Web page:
One of the valid criticisms of the original Right-to-Buy policy was that it achieved little penetration of owner-occupiers in to inner city estates. Indeed, many homes which were bought on such estates were rapidly re-let by their new owners, often to those claiming Housing Benefit. As we embark on a new wave of Right-to-Buy, we must ensure that any homes bought at a discount are not immediately re-cycled back in to the lettings market and rented to people claiming Housing Benefit.
This is consistent with the “claw-back” provisions which were and presumably still will be included in any Right-to-Buy sales. These protected the taxpayer from buyers immediately re-selling their homes for a profit and cashing in on the discount given to them by the taxpayer. Similar protection against letting the properties needs to be included.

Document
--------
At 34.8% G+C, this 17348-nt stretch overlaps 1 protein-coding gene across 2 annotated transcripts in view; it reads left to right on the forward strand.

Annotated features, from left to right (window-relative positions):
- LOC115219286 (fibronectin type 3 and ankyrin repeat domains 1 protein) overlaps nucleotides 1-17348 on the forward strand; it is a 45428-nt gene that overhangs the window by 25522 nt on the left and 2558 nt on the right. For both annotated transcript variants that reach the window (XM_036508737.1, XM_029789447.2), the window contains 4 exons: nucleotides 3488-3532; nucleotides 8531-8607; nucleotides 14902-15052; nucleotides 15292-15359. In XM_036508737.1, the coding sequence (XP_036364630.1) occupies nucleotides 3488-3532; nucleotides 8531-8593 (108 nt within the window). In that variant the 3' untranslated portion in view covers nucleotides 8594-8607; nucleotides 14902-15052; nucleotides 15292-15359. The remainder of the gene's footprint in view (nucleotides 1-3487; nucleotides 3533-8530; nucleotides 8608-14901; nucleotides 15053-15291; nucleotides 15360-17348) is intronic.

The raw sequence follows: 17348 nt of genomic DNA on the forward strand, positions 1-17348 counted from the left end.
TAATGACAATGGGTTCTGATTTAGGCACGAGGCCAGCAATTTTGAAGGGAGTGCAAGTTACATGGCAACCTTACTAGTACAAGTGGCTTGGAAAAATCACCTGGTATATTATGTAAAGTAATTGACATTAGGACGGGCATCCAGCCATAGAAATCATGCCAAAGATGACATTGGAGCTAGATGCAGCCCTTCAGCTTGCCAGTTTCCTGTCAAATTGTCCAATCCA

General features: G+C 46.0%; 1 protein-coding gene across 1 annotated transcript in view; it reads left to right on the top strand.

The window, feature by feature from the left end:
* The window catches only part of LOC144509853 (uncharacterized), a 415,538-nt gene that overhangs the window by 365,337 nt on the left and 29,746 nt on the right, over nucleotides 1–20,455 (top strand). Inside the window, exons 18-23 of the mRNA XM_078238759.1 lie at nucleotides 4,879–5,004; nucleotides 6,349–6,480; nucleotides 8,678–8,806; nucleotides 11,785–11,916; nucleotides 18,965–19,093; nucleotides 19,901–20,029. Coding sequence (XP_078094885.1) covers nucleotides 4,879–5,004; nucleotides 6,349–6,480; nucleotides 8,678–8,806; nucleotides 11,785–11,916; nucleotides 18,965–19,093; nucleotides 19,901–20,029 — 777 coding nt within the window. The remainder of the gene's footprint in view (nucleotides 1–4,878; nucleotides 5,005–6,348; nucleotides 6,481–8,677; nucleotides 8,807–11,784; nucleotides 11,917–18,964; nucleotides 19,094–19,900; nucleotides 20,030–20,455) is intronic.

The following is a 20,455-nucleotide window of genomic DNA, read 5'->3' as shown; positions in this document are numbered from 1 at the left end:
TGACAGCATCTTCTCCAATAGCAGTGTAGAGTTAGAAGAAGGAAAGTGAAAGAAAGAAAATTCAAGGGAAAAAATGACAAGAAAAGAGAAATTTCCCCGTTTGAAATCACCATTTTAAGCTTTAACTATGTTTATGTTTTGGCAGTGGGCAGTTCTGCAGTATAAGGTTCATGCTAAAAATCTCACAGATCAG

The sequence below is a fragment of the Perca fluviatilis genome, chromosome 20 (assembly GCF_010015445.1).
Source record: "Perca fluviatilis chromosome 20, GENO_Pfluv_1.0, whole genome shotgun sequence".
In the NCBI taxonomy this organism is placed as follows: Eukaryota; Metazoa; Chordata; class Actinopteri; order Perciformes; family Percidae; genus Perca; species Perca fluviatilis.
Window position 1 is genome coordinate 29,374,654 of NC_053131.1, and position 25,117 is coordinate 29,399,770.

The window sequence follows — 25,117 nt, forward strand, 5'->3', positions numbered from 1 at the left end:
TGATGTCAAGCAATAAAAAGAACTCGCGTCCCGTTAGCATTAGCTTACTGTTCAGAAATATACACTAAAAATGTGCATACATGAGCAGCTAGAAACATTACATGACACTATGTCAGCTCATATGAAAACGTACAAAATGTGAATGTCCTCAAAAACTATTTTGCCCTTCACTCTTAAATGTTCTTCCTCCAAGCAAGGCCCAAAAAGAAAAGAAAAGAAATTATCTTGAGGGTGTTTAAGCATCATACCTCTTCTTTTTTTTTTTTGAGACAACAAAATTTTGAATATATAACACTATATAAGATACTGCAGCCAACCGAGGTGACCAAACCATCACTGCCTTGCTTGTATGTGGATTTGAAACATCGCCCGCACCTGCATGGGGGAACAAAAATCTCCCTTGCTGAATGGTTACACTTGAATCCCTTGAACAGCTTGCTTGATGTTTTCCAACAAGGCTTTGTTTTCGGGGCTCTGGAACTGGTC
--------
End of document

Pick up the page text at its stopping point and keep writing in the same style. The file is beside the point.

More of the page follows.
One simple way of protecting the taxpayer would be to set up a register of properties bought under Right-to-Buy which Local Authorities would be obliged to check before giving people Housing Benefit. If the property they hope to rent is on there, then no benefits would be payable. This restriction ought to be in place for a minimum of three years.
It would be less easy to protect against new owners letting their properties to private tenants at market rents without Housing Benefit support, but the taxpayer would then at least be getting a return through the tax paid on any profit by the landlord. However, there is a need to protect against those new owners who do rent out their properties, re-cycling themselves as new tenants claiming Housing Benefit.
So anybody who does take advantage of the new Right-to-Buy offer really should be “red-flagged” in both the benefit and the tax system to make sure they play by the rules with what is a very generous offer from the taxpayer!